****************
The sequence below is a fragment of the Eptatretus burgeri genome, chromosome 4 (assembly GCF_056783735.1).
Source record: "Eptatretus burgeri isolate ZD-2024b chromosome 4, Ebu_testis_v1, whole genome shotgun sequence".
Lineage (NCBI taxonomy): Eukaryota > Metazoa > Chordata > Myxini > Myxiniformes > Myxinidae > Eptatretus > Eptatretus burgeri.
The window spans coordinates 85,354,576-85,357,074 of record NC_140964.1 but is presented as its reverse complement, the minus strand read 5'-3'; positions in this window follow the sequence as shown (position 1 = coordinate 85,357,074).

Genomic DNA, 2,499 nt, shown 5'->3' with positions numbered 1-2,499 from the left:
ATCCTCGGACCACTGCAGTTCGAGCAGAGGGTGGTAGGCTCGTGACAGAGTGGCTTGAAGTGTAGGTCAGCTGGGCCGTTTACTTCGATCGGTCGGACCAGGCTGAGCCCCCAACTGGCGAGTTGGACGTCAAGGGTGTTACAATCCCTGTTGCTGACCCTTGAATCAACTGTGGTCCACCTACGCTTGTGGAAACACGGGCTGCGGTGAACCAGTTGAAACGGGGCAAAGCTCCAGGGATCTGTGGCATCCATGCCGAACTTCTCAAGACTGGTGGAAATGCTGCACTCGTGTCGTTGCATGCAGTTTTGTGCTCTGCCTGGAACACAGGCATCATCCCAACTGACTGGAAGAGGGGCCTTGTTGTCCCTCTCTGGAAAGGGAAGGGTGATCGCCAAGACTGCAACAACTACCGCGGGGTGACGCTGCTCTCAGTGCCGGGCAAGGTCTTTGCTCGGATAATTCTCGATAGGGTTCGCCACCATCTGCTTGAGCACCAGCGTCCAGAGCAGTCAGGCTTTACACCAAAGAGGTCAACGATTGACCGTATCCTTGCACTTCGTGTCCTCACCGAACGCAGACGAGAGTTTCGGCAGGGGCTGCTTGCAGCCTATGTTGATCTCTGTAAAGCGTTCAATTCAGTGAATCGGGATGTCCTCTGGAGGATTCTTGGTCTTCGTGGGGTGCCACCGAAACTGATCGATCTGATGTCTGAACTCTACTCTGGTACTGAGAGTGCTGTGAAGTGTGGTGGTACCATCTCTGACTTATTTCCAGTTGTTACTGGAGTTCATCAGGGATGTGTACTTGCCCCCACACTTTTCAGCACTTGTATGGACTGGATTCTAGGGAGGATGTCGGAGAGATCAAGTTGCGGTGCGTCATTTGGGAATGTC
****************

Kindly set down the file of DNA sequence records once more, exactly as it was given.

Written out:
The sequence below is a fragment of the Eptatretus burgeri genome, chromosome 4 (assembly GCF_056783735.1).
Source record: "Eptatretus burgeri isolate ZD-2024b chromosome 4, Ebu_testis_v1, whole genome shotgun sequence".
Lineage (NCBI taxonomy): Eukaryota > Metazoa > Chordata > Myxini > Myxiniformes > Myxinidae > Eptatretus > Eptatretus burgeri.
The window spans coordinates 85,354,576-85,357,074 of record NC_140964.1 but is presented as its reverse complement, the minus strand read 5'-3'; positions in this window follow the sequence as shown (position 1 = coordinate 85,357,074).

Genomic DNA, 2,499 nt, shown 5'->3' with positions numbered 1-2,499 from the left:
ATCCTCGGACCACTGCAGTTCGAGCAGAGGGTGGTAGGCTCGTGACAGAGTGGCTTGAAGTGTAGGTCAGCTGGGCCGTTTACTTCGATCGGTCGGACCAGGCTGAGCCCCCAACTGGCGAGTTGGACGTCAAGGGTGTTACAATCCCTGTTGCTGACCCTTGAATCAACTGTGGTCCACCTACGCTTGTGGAAACACGGGCTGCGGTGAACCAGTTGAAACGGGGCAAAGCTCCAGGGATCTGTGGCATCCATGCCGAACTTCTCAAGACTGGTGGAAATGCTGCACTCGTGTCGTTGCATGCAGTTTTGTGCTCTGCCTGGAACACAGGCATCATCCCAACTGACTGGAAGAGGGGCCTTGTTGTCCCTCTCTGGAAAGGGAAGGGTGATCGCCAAGACTGCAACAACTACCGCGGGGTGACGCTGCTCTCAGTGCCGGGCAAGGTCTTTGCTCGGATAATTCTCGATAGGGTTCGCCACCATCTGCTTGAGCACCAGCGTCCAGAGCAGTCAGGCTTTACACCAAAGAGGTCAACGATTGACCGTATCCTTGCACTTCGTGTCCTCACCGAACGCAGACGAGAGTTTCGGCAGGGGCTGCTTGCAGCCTATGTTGATCTCTGTAAAGCGTTCAATTCAGTGAATCGGGATGTCCTCTGGAGGATTCTTGGTCTTCGTGGGGTGCCACCGAAACTGATCGATCTGATGTCTGAACTCTACTCTGGTACTGAGAGTGCTGTGAAGTGTGGTGGTACCATCTCTGACTTATTTCCAGTTGTTACTGGAGTTCATCAGGGATGTGTACTTGCCCCCACACTTTTCAGCACTTGTATGGACTGGATTCTAGGGAGGATGTCGGAGAGATCAAGTTGCGGTGCGTCATTTGGGAATGTC